Friday, March 06, 2015

Free Trade 44: The Gravity Model

An old theory in international trade (and migration) but which I heard and read only last month, is the gravity model. This is on top of the classical David Ricardo theory of "comparative advantage" and the Heckscher-Ohlin theorem of factor abundance as basis for trade. The first two theories assumed that all other things being equal, meaning distance between and among trade partners are assumed to be similar. The addition of the gravity theory on the first two or other theories somehow completes the picture of why and where people in one country trade more with people in country X than in country Y.

Below is an illustration of economic mass (GDP size, especially) and corresponding trade with each other of major economies, as well as the medium and smaller size economies. The US, EU and Japan are prominent in  the illustration.

* Note: these three illustrations I got from the web, I did not develop  them.

A simple and generalized illustration and definition of the theory. This can apply in  international trade, migration, tourism, investments, cultural exchanges. 

Thus in international commerce, trade costs increase with distance between or among trade partners.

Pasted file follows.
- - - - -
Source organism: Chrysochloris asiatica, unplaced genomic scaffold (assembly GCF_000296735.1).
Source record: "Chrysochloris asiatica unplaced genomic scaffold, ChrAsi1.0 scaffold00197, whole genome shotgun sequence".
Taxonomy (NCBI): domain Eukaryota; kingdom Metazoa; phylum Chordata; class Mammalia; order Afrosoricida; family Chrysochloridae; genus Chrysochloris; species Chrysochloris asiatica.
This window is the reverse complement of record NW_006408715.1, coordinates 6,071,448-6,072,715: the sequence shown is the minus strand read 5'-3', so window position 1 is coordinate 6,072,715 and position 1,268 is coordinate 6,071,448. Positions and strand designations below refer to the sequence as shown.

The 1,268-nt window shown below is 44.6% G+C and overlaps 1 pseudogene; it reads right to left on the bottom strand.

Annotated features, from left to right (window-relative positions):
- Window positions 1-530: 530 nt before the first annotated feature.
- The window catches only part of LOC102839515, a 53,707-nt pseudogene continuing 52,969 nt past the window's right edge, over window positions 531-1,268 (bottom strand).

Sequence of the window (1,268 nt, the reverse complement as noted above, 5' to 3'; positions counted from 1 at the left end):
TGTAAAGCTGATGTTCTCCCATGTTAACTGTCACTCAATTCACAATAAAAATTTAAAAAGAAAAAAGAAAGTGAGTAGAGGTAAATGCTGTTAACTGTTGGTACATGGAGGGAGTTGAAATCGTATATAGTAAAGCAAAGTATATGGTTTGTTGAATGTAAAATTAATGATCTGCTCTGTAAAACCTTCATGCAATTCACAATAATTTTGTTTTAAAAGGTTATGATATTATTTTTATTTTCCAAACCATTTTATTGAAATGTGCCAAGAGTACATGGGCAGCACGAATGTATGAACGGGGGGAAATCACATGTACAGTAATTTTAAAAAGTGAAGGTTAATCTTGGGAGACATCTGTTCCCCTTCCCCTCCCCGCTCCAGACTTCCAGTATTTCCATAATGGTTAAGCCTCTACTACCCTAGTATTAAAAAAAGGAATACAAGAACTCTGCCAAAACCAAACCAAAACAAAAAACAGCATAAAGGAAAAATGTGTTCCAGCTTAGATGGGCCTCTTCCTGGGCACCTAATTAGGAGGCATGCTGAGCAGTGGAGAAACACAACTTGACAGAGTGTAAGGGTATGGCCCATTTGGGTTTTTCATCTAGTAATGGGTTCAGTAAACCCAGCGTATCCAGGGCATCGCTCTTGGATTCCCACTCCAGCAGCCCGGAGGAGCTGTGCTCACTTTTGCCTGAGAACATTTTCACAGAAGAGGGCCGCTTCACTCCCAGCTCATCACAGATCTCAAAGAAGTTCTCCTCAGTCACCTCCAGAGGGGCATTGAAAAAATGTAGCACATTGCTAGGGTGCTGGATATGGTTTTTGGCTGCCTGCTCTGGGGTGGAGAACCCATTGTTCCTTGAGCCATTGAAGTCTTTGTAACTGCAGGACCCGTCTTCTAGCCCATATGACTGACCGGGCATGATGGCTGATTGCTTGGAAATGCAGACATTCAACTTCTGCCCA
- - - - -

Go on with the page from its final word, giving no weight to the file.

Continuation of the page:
Technology comes in to reduce such trade cost, via huge container ships, jumbo cargo planes, and so on.

Another illustration and basic math formula. 
F is the trade flow, M is the economic mass (GDP size) of each country, d is the distance and G is a constant. There is direct relationship in  M and inverse relationship in d.

So again, it is nature and geography that initially or generally dictates movement of goods and people, not so much governments. But governments with more market-friendly policies encourage faster growth in M, which later attracts or begs more trade with people from other countries.

Below is an  illustration of the shift in trade of selected Asian economies from 1990 to 2013. Before, a number of Asian economies tend to trade more  with their former colonial masters (ex. Philippines trade with the US; Cambodia with France?) or political allies. This has slowly changed through the years, especially from the late 90s up to the present. Asians now trade more with each other, partly because of regional free trade areas (FTAs) like the ASEAN FTA (AFTA) that have been established and  formalized.

source: ADB, Key Indicators for Asia and the Pacific 2014.

See also:
Free Trade 40: Razeen Sally Joins IDEAS, to Campaign for More Liberalization, November 25, 2014 
Free Trade 41: David Ricardo, CPE, FPE and Consumer Surplus, December 06, 2014
Free Trade 42: ASEAN Trade and Unilateral Liberalization Challenge, January 23, 2015 
Free Trade 43: On PH-Germany or PH-EU FTA, February 16, 2015

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